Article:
If we even briefly think that we’re solving a security problem, we’re in trouble. But like PCI itself, an approach can certainly be VERY far from perfect and still be the best option available. I’d argue that EMV is indeed that very imperfect approach, for now.

  10. PCI Guy Says:

    The hack developed by the Cambridge researchers was limited to static data authentication a.k.a. “offline transactions” whereby the EMV card alone authorizes a transaction without communicating with an issuer/host system. This feature was designed into EMV cards long ago, at a time when network communications were expensive, if even available at all, as a way to permit card usage for low-value transactions such as in vending machines. The EMV core technology of dynamic data authentication using strong public-key encryption remains unbroken. That is not to say it will never be broken, but if/when it is then we will all have a lot more to worry about than secure credit card transactions, because the same core technology is used for just about everything else including SSL data communications and access to government/military systems.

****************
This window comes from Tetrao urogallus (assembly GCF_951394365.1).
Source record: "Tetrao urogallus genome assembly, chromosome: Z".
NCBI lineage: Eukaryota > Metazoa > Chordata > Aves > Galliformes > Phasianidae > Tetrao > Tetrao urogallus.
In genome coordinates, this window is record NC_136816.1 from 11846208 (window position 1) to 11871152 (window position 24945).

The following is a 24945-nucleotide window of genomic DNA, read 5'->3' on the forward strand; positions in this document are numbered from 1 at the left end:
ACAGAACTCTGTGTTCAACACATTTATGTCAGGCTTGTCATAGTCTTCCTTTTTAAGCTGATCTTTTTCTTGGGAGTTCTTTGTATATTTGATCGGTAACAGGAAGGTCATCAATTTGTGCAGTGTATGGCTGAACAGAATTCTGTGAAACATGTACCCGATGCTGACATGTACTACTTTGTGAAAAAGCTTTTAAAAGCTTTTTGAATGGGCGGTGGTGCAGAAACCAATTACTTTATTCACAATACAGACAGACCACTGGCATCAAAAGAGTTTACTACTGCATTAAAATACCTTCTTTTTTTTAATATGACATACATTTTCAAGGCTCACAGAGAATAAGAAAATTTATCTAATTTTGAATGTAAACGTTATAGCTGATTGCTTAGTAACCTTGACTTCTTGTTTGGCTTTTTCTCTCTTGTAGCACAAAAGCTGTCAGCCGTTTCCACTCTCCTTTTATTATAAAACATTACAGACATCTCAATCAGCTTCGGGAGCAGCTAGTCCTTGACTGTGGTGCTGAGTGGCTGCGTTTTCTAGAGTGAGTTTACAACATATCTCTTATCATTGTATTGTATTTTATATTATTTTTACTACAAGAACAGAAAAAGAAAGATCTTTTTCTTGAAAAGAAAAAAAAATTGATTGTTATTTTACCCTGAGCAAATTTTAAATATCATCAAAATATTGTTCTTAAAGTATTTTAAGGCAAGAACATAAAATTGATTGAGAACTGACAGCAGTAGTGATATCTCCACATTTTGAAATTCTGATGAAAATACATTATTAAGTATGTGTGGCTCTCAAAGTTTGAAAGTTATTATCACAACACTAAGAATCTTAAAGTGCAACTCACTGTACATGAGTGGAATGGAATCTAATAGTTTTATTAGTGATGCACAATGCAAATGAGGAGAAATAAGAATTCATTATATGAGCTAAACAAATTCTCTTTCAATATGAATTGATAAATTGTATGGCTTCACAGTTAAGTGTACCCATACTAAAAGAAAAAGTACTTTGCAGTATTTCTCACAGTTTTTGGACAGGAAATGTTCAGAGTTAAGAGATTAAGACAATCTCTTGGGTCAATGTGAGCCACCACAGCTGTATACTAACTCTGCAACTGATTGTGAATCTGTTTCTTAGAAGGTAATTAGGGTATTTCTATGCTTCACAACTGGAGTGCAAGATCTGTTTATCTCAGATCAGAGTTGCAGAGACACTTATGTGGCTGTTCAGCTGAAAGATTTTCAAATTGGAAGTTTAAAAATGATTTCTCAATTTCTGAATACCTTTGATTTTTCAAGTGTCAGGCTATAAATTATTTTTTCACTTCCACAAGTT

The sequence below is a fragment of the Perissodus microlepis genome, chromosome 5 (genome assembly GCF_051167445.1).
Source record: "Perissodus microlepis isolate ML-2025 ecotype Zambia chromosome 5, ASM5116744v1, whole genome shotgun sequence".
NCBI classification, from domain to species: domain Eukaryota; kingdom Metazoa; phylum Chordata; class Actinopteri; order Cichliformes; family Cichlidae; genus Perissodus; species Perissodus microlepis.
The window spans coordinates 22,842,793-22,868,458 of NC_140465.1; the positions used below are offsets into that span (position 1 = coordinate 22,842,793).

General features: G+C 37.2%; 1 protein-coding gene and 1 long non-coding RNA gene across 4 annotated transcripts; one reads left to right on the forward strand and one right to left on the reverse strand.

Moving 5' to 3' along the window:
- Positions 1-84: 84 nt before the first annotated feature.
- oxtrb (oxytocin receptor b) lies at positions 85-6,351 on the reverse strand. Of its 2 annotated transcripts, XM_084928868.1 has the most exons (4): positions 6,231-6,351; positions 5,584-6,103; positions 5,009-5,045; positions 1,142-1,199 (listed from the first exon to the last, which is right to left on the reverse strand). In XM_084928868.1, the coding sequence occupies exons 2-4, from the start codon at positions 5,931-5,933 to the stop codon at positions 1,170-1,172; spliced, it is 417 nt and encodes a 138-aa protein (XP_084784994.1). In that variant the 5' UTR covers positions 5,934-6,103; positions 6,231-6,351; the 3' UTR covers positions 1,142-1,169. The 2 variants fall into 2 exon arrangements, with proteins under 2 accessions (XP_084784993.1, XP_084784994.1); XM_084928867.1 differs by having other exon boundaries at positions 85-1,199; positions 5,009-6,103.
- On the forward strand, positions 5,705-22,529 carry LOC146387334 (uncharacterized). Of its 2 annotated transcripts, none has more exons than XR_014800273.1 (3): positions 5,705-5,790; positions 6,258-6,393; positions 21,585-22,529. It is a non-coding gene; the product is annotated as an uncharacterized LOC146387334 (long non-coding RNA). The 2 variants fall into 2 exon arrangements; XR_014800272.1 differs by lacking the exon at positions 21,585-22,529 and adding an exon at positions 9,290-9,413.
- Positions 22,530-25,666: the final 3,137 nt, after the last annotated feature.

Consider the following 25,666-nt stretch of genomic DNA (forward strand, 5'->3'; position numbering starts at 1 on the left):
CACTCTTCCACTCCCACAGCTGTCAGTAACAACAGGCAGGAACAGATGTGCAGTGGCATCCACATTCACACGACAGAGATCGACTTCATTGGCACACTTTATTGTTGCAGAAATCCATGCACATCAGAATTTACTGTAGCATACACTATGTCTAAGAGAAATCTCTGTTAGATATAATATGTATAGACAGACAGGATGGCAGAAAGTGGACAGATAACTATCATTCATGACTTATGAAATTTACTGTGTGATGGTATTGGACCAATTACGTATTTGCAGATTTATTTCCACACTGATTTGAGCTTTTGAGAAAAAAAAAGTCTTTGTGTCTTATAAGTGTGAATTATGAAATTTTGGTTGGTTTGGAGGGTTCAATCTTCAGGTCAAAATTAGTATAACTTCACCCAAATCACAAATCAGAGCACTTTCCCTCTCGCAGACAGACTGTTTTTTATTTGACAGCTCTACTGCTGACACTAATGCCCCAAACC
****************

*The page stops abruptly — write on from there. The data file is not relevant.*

11. Lucas Zaichkowsky Says:

    To anyone interested in this conversation, I advise you to read the links provided in earlier comments and educate yourself on the issue being discussed. The truth is in the referenced material. Thank you. :)

  12. EMV Australia Says: